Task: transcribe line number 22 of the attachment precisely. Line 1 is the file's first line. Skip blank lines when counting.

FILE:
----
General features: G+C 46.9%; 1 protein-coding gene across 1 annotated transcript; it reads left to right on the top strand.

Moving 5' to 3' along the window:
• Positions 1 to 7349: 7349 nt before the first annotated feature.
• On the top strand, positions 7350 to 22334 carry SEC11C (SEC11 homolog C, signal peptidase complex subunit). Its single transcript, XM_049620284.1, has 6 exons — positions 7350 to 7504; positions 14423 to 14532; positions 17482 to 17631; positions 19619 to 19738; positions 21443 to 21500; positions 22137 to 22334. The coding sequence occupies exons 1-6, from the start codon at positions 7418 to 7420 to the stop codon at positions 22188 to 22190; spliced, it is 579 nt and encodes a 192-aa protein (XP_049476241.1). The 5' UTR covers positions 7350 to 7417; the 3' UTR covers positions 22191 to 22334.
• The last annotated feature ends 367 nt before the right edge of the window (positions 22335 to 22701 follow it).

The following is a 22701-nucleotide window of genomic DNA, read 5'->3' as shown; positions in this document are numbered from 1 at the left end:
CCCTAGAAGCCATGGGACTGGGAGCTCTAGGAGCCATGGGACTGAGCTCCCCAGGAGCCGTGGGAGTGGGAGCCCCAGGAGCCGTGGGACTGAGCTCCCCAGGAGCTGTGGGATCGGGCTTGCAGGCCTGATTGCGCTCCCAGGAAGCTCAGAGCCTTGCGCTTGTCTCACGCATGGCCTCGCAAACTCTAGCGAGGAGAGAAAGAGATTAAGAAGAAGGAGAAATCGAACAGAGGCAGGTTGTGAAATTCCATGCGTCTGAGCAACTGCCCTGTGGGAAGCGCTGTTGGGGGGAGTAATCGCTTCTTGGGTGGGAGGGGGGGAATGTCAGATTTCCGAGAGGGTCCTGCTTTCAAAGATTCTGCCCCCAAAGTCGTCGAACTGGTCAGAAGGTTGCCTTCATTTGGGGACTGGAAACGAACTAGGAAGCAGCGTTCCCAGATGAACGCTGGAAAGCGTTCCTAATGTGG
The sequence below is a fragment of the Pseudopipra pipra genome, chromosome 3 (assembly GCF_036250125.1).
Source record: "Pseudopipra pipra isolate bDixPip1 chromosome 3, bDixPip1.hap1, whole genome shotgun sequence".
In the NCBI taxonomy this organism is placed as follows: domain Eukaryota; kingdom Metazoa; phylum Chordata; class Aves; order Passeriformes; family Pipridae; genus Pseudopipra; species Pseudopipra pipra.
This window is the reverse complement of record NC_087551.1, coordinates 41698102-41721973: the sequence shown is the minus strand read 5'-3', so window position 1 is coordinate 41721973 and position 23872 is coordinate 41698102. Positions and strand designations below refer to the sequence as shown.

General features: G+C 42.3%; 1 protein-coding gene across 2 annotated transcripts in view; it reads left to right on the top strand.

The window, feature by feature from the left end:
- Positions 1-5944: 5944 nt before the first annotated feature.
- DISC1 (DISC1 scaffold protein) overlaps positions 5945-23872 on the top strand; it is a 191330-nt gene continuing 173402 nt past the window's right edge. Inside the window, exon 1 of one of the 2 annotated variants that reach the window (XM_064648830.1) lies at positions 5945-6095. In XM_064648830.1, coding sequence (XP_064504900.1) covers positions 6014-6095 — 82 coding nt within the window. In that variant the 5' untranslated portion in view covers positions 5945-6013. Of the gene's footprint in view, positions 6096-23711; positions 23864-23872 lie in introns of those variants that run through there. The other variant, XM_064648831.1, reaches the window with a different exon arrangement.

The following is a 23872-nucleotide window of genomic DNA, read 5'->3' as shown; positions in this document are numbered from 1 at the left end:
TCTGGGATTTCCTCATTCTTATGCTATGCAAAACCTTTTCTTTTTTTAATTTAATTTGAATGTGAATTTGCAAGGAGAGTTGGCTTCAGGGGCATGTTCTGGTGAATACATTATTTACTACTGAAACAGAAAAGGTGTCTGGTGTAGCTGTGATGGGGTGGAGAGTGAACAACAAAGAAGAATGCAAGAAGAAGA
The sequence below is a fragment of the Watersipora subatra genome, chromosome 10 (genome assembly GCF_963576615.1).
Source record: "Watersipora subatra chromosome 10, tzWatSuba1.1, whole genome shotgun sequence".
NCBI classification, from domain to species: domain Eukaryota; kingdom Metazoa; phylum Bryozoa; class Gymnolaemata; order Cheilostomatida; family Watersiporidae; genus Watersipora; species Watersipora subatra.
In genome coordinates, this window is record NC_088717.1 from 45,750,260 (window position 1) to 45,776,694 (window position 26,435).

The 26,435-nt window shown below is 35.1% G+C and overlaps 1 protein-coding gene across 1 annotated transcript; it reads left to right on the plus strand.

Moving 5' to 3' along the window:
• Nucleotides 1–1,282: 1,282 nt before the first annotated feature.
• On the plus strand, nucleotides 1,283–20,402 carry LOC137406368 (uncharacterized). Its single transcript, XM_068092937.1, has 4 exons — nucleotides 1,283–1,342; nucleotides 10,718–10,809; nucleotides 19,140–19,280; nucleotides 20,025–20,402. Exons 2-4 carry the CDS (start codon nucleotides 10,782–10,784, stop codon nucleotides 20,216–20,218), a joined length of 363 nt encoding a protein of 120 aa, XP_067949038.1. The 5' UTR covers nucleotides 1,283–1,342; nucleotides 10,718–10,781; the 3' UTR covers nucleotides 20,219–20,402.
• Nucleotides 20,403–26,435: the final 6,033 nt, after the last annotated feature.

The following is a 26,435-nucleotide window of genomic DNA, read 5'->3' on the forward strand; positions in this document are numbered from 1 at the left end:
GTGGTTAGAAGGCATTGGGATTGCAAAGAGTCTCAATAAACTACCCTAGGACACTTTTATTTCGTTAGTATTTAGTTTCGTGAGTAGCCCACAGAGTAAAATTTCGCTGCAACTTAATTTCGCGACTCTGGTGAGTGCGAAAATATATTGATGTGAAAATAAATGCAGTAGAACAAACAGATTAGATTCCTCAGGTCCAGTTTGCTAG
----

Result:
The 26,435-nt window shown below is 35.1% G+C and overlaps 1 protein-coding gene across 1 annotated transcript; it reads left to right on the plus strand.